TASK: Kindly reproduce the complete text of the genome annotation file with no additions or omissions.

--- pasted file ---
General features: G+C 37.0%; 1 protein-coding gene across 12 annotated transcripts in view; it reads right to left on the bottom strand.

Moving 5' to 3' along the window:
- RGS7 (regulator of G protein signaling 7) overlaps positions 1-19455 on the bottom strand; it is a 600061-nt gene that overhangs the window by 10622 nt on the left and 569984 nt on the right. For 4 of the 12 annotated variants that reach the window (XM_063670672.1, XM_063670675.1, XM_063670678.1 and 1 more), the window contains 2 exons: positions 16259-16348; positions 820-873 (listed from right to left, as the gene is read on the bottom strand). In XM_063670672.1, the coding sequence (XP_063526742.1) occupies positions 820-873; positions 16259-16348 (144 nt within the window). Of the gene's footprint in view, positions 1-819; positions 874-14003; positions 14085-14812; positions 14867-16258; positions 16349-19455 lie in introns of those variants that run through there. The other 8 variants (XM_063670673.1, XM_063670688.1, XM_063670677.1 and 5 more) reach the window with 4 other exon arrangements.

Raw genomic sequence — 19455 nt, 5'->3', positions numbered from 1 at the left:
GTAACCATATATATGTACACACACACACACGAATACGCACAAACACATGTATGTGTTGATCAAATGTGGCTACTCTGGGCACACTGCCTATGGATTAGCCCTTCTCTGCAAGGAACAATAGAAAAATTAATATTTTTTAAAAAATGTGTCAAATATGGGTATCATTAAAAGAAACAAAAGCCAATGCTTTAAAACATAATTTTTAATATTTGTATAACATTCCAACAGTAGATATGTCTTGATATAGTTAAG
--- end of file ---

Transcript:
General features: G+C 37.0%; 1 protein-coding gene across 12 annotated transcripts in view; it reads right to left on the bottom strand.

Moving 5' to 3' along the window:
- RGS7 (regulator of G protein signaling 7) overlaps positions 1-19455 on the bottom strand; it is a 600061-nt gene that overhangs the window by 10622 nt on the left and 569984 nt on the right. For 4 of the 12 annotated variants that reach the window (XM_063670672.1, XM_063670675.1, XM_063670678.1 and 1 more), the window contains 2 exons: positions 16259-16348; positions 820-873 (listed from right to left, as the gene is read on the bottom strand). In XM_063670672.1, the coding sequence (XP_063526742.1) occupies positions 820-873; positions 16259-16348 (144 nt within the window). Of the gene's footprint in view, positions 1-819; positions 874-14003; positions 14085-14812; positions 14867-16258; positions 16349-19455 lie in introns of those variants that run through there. The other 8 variants (XM_063670673.1, XM_063670688.1, XM_063670677.1 and 5 more) reach the window with 4 other exon arrangements.

Raw genomic sequence — 19455 nt, 5'->3', positions numbered from 1 at the left:
GTAACCATATATATGTACACACACACACACGAATACGCACAAACACATGTATGTGTTGATCAAATGTGGCTACTCTGGGCACACTGCCTATGGATTAGCCCTTCTCTGCAAGGAACAATAGAAAAATTAATATTTTTTAAAAAATGTGTCAAATATGGGTATCATTAAAAGAAACAAAAGCCAATGCTTTAAAACATAATTTTTAATATTTGTATAACATTCCAACAGTAGATATGTCTTGATATAGTTAAG